SHRM Offers Members Free ‘How-to’ Guides

By SHRM Online staff Oct 14, 2009

The Society for Human Resource Management (SHRM) has launched a group of free products designed to give members step-by-step guidance for tasks on such topics as writing a business plan, retaining and filing I-9 forms, and conducting a layoff or reduction in force.

Nine how-to guides becameavailable the week of Sept. 28, 2009. They address the areas of benefits, business leadership, employee relations, safety and security, and staffing management. Approximately 10 other guides were expected to be available by the end of 2009. Titles rolled out in September 2009 are:

  • How to Calculate the FMLA Rolling Year Method (benefits).
  • How to Write a Business Plan (business leadership).
  • How to Develop an Employee Handbook (employee relations).
  • How to Establish a Performance Improvement Plan (employee relations).
  • How to Handle Communicable Diseases in the Workplace (safety and security).
  • Documenting Reasonable Suspicion (safety and security).
  • How to Conduct a Layoff or Reduction in Force (staffing management).
  • How to Develop a Job Description (staffing management).
  • How to Retain and File I-9 Forms (staffing management).

They have been developed with HR professionals in mind, “to help them execute new processes for themselves or audit a current one to help them stay legally compliant,” said Shari Lau, SPHR-CA, GPHR, who is a SHRM HR knowledge advisor. Lau developed the template for the guides with a team of SHRM HR Knowledge Center advisors.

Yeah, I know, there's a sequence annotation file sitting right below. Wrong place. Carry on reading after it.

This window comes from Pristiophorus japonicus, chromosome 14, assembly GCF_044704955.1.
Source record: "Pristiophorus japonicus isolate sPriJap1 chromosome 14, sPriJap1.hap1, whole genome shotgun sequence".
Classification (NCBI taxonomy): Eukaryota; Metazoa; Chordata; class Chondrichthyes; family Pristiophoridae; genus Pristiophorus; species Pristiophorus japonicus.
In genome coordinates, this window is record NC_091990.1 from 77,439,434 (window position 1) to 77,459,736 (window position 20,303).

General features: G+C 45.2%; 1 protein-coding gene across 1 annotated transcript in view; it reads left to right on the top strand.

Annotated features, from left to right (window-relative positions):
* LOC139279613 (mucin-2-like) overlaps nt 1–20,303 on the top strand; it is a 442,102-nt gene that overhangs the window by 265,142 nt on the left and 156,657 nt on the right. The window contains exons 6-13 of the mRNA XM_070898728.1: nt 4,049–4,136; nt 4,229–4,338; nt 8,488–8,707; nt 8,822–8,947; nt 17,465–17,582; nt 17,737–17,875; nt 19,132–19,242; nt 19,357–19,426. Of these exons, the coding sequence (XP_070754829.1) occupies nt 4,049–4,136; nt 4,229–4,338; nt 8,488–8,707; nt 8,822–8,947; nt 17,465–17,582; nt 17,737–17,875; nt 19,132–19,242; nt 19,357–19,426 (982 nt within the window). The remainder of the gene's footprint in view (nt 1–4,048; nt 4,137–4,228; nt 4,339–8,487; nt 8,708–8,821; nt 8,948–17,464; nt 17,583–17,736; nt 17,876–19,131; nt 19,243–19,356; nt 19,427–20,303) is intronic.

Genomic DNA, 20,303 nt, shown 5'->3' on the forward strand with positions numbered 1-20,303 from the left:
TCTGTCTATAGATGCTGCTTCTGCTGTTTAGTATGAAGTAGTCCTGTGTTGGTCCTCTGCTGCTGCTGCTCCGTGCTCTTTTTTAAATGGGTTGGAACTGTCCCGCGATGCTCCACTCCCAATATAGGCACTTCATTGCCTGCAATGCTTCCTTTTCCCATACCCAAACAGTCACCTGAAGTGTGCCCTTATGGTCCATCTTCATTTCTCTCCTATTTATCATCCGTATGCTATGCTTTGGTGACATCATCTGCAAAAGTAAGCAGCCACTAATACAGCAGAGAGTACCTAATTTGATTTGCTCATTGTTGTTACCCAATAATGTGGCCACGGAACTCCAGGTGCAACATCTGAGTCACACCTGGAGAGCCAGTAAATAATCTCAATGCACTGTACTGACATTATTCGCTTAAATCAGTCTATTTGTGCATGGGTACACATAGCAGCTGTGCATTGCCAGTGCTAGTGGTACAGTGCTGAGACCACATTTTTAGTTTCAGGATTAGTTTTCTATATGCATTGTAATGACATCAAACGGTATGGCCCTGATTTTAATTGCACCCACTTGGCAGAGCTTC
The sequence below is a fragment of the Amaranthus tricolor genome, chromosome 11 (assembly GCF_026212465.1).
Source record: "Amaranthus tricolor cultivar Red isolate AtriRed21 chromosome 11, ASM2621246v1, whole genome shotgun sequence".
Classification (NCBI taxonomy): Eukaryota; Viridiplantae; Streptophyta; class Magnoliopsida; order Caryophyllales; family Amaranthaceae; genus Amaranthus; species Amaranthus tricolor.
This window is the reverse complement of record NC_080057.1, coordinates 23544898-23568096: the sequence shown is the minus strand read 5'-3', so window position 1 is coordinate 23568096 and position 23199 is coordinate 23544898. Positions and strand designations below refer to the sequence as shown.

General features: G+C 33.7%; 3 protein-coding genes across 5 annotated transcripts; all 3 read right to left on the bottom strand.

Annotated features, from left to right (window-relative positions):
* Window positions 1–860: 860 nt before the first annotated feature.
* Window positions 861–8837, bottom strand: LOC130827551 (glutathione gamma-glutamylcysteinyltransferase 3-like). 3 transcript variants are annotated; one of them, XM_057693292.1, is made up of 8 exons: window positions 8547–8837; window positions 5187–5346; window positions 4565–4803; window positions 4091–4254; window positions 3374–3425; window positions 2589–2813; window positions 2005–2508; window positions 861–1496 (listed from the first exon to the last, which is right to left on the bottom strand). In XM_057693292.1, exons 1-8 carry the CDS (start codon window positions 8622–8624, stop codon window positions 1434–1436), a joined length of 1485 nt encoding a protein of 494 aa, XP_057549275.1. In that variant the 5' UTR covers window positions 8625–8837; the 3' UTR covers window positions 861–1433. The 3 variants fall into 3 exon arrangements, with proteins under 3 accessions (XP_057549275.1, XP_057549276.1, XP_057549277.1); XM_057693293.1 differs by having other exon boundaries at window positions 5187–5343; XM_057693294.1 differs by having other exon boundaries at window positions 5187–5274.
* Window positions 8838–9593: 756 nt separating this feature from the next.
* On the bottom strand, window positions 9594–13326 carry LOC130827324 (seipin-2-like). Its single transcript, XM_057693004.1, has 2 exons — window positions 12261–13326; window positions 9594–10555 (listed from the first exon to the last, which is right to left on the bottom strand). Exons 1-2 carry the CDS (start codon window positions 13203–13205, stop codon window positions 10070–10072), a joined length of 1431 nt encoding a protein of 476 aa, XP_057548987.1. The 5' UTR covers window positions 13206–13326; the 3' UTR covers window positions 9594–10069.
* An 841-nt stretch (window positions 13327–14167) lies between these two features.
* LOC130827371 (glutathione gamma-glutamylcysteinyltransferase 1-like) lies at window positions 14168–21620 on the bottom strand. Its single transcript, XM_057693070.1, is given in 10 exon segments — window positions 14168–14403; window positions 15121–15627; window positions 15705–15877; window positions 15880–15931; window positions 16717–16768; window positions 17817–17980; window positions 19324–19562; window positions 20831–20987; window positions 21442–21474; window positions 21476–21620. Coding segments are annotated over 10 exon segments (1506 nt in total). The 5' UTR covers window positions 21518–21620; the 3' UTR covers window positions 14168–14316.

The new guides are for HR professionals at all career levels. Organizational cutbacks, for example, might require senior HR professionals to tackle responsibilities they never had or have not performed in years, Lau pointed out. They are a good audit tool as well as instructional tool, she added.

SHRM HR Knowledge Advisor Angela Collis, SPHR, noted that the guides, which include workplace examples, are different from SHRM toolkits in that “these offer a step-by-step process on how to accomplish a specific HR task. A toolkit tends to be very broad and covers every aspect of that topic and doesn’t give specifics on how to do something.”

Collis, who led the team that researched and wrote the guides, takes calls from 30 to 50 SHRM members daily. The member contact she and other team members experience influenced the topics chosen for the guides; there were plans for several more by the end of 2009.

Those topics will focus more on practical methods for accomplishing strategic HR. It’s a reflection, she said, of the economy’s impact as organizations turn to HR for such tasks as determining if the employer’s process is efficient and using employees’ abilities effectively.

The guides are available only to SHRM members, who can access them for free from SHRM’s web site in a downloadable Microsoft Word document format.


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